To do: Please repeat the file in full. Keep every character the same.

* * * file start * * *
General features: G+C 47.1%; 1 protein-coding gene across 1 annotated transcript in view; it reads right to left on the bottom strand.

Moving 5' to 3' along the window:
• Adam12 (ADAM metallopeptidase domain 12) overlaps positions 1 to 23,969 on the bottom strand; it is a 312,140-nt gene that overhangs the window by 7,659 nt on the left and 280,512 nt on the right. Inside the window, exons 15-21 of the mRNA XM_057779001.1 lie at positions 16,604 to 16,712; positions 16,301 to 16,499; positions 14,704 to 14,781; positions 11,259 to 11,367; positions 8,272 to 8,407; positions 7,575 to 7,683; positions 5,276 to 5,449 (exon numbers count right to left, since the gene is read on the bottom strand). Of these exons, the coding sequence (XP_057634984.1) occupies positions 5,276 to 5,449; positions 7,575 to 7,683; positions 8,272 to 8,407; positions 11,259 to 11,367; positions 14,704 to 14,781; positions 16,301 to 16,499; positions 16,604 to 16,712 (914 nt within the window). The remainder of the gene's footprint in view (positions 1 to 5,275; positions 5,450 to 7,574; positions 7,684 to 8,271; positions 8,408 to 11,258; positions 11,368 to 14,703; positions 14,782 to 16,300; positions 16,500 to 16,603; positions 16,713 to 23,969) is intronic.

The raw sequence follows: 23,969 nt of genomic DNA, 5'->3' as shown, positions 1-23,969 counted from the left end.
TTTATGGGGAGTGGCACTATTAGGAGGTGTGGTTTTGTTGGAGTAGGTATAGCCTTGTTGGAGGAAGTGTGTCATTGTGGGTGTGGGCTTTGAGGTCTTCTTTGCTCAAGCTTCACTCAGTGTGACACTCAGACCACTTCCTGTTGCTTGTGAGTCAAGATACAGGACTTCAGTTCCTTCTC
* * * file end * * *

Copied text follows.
General features: G+C 47.1%; 1 protein-coding gene across 1 annotated transcript in view; it reads right to left on the bottom strand.

Moving 5' to 3' along the window:
• Adam12 (ADAM metallopeptidase domain 12) overlaps positions 1 to 23,969 on the bottom strand; it is a 312,140-nt gene that overhangs the window by 7,659 nt on the left and 280,512 nt on the right. Inside the window, exons 15-21 of the mRNA XM_057779001.1 lie at positions 16,604 to 16,712; positions 16,301 to 16,499; positions 14,704 to 14,781; positions 11,259 to 11,367; positions 8,272 to 8,407; positions 7,575 to 7,683; positions 5,276 to 5,449 (exon numbers count right to left, since the gene is read on the bottom strand). Of these exons, the coding sequence (XP_057634984.1) occupies positions 5,276 to 5,449; positions 7,575 to 7,683; positions 8,272 to 8,407; positions 11,259 to 11,367; positions 14,704 to 14,781; positions 16,301 to 16,499; positions 16,604 to 16,712 (914 nt within the window). The remainder of the gene's footprint in view (positions 1 to 5,275; positions 5,450 to 7,574; positions 7,684 to 8,271; positions 8,408 to 11,258; positions 11,368 to 14,703; positions 14,782 to 16,300; positions 16,500 to 16,603; positions 16,713 to 23,969) is intronic.

The raw sequence follows: 23,969 nt of genomic DNA, 5'->3' as shown, positions 1-23,969 counted from the left end.
TTTATGGGGAGTGGCACTATTAGGAGGTGTGGTTTTGTTGGAGTAGGTATAGCCTTGTTGGAGGAAGTGTGTCATTGTGGGTGTGGGCTTTGAGGTCTTCTTTGCTCAAGCTTCACTCAGTGTGACACTCAGACCACTTCCTGTTGCTTGTGAGTCAAGATACAGGACTTCAGTTCCTTCTC